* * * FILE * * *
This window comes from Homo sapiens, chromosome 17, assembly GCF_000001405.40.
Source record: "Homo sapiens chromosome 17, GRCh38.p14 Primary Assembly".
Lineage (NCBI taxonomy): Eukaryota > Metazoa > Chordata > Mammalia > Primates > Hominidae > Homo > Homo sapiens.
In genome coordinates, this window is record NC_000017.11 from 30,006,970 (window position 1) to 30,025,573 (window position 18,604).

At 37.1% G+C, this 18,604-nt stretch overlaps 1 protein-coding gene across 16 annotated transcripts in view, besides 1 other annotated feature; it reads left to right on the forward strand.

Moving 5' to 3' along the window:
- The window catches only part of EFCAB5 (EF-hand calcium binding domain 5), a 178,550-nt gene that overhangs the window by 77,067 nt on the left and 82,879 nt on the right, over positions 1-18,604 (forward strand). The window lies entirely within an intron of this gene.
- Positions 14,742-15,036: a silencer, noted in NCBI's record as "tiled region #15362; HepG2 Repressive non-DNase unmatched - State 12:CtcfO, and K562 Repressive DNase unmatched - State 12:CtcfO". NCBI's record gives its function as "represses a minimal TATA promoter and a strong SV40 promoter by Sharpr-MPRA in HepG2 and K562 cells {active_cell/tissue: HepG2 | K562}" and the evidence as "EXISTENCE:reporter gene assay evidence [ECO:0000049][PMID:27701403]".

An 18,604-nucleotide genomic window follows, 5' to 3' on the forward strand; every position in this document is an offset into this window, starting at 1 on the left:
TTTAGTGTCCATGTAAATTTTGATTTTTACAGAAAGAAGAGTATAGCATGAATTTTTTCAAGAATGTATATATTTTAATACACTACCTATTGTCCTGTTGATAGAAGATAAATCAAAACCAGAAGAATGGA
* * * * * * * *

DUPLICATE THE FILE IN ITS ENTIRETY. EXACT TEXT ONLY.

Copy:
This window comes from Homo sapiens, chromosome 17, assembly GCF_000001405.40.
Source record: "Homo sapiens chromosome 17, GRCh38.p14 Primary Assembly".
Lineage (NCBI taxonomy): Eukaryota > Metazoa > Chordata > Mammalia > Primates > Hominidae > Homo > Homo sapiens.
In genome coordinates, this window is record NC_000017.11 from 30,006,970 (window position 1) to 30,025,573 (window position 18,604).

At 37.1% G+C, this 18,604-nt stretch overlaps 1 protein-coding gene across 16 annotated transcripts in view, besides 1 other annotated feature; it reads left to right on the forward strand.

Moving 5' to 3' along the window:
- The window catches only part of EFCAB5 (EF-hand calcium binding domain 5), a 178,550-nt gene that overhangs the window by 77,067 nt on the left and 82,879 nt on the right, over positions 1-18,604 (forward strand). The window lies entirely within an intron of this gene.
- Positions 14,742-15,036: a silencer, noted in NCBI's record as "tiled region #15362; HepG2 Repressive non-DNase unmatched - State 12:CtcfO, and K562 Repressive DNase unmatched - State 12:CtcfO". NCBI's record gives its function as "represses a minimal TATA promoter and a strong SV40 promoter by Sharpr-MPRA in HepG2 and K562 cells {active_cell/tissue: HepG2 | K562}" and the evidence as "EXISTENCE:reporter gene assay evidence [ECO:0000049][PMID:27701403]".

An 18,604-nucleotide genomic window follows, 5' to 3' on the forward strand; every position in this document is an offset into this window, starting at 1 on the left:
TTTAGTGTCCATGTAAATTTTGATTTTTACAGAAAGAAGAGTATAGCATGAATTTTTTCAAGAATGTATATATTTTAATACACTACCTATTGTCCTGTTGATAGAAGATAAATCAAAACCAGAAGAATGGA